Dutch artist Anouk Wipprecht uses design and technology to improve the treatment of mental illnesses. Together with the Ars Electronica Futurelab, she developed 3-D printed headsets for use by kids with attention deficit and hyperactivity disorder. Electrodes in the headset measure the youngsters’ brain activity and also activate the headset’s built-in camera. The resulting images provide insights into what attracts the wearers’ attention and what distracts them.
Jakob and Lea Illera: BeBots
Nanorobots that transport medications through our blood vessels and even perform operations could be navigating our bodies in the not-too-distant future. Jakob and Lea Illera have collaborated with the Ars Electronica Futurelab in creating BeBots, imaginary nanorobots that interfere with our nervous system to suppress our desire for sweets and fast food. Designed in response to the growth in diet-related diseases such as diabetes and obesity, Bebots examine a future in which we can all resort to DIY medical solutions that manipulate our fundamental thoughts and feelings.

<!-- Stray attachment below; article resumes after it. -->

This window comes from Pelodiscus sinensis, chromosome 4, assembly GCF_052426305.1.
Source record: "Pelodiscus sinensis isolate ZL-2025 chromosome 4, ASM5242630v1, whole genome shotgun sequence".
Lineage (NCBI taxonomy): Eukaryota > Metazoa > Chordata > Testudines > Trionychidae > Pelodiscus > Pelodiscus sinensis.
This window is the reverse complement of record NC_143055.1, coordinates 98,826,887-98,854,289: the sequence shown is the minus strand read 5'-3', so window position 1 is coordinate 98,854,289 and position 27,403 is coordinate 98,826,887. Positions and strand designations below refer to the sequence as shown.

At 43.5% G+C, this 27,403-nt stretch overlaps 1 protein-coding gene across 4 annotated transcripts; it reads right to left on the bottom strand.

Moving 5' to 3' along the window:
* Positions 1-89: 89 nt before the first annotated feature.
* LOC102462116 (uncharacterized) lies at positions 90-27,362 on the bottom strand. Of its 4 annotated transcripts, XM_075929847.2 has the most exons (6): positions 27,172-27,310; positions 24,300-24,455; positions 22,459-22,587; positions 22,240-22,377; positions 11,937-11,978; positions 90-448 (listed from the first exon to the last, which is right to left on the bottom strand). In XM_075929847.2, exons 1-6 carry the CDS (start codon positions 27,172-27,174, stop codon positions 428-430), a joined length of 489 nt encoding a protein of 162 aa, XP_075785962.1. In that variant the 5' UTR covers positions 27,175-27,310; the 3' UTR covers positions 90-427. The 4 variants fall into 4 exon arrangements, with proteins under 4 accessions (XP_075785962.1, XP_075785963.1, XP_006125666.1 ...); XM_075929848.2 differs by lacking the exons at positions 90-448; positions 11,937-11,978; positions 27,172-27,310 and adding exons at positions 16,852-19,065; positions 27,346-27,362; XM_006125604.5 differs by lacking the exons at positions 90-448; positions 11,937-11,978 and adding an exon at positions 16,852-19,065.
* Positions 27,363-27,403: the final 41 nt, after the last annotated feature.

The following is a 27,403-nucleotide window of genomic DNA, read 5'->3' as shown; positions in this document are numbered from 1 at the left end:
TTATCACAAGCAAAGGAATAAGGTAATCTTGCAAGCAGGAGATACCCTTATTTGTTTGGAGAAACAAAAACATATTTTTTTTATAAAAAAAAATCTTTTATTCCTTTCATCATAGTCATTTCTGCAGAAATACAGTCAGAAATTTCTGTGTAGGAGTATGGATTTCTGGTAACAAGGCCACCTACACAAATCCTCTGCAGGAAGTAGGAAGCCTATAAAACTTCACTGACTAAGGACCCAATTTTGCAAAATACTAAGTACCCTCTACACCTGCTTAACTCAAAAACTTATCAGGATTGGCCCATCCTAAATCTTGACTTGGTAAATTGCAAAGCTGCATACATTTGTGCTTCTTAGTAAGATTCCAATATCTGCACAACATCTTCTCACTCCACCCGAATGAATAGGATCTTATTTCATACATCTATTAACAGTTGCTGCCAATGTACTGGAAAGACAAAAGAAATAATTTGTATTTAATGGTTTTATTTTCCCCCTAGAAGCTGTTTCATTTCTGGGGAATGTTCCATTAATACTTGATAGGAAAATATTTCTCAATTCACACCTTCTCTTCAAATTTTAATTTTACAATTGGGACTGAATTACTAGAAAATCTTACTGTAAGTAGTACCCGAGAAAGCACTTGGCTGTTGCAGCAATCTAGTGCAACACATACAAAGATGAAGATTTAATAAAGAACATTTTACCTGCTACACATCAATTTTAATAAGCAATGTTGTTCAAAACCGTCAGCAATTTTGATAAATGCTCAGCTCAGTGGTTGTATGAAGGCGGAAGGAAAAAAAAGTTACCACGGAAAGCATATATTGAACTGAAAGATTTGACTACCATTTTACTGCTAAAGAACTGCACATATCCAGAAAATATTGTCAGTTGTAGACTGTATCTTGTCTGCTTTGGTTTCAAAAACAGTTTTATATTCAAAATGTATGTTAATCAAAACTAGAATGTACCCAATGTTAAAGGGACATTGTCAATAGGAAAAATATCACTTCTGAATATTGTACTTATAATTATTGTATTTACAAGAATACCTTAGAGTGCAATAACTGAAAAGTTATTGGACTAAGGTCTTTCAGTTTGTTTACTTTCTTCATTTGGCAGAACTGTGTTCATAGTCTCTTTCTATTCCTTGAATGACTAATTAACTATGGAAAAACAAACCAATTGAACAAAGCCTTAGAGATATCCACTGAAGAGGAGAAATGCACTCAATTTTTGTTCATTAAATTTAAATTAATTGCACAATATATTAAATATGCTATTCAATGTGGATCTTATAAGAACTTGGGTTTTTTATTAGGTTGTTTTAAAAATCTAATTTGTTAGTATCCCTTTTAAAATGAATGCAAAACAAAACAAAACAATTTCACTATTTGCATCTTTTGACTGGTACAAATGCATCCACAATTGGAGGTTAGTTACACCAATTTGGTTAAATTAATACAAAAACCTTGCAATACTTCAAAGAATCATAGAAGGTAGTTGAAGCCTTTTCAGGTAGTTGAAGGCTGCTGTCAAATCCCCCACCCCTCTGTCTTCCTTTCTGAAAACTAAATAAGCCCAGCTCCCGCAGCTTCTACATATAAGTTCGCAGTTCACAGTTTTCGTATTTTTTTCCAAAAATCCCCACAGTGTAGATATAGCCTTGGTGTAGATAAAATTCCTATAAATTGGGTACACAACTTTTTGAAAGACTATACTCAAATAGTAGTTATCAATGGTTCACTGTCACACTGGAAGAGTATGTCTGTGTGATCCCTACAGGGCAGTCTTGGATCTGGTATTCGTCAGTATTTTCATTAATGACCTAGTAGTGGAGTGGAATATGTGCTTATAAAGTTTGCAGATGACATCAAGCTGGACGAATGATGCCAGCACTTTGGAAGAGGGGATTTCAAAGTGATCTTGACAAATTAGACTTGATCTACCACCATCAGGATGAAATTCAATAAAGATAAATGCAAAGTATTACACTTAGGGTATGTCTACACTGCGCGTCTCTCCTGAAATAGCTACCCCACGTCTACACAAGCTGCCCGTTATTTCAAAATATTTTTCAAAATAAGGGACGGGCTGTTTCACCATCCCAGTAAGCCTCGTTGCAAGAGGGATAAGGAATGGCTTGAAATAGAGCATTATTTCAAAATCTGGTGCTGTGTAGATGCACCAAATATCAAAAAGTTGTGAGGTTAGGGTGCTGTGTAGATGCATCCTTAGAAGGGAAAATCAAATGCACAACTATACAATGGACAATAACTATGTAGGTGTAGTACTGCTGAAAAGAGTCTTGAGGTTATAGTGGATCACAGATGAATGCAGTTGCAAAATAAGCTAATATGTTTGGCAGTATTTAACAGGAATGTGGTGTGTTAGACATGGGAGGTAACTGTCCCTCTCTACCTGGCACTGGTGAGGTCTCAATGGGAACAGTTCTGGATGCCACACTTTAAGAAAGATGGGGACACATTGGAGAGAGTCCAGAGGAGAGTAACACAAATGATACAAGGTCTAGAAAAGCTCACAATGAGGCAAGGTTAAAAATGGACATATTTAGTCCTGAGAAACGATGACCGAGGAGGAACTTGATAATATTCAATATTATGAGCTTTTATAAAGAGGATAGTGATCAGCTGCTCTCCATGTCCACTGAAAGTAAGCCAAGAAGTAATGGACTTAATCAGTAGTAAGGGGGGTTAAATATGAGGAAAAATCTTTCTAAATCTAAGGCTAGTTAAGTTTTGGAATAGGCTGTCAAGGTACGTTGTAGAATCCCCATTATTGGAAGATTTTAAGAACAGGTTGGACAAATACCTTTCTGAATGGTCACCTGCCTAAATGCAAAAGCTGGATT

The Program of Accompanying Events
The exhibition will be accompanied by a lineup of fascinating, participation-oriented events in the form of Science Espressos–i.e. brief science cafés—and workshops. These formats are meant to offer opportunities to interested members of the general public as well as those active in health care professions and medical fields to hear interesting talks, ask questions, identify new developments and discover answers to unsolved problems.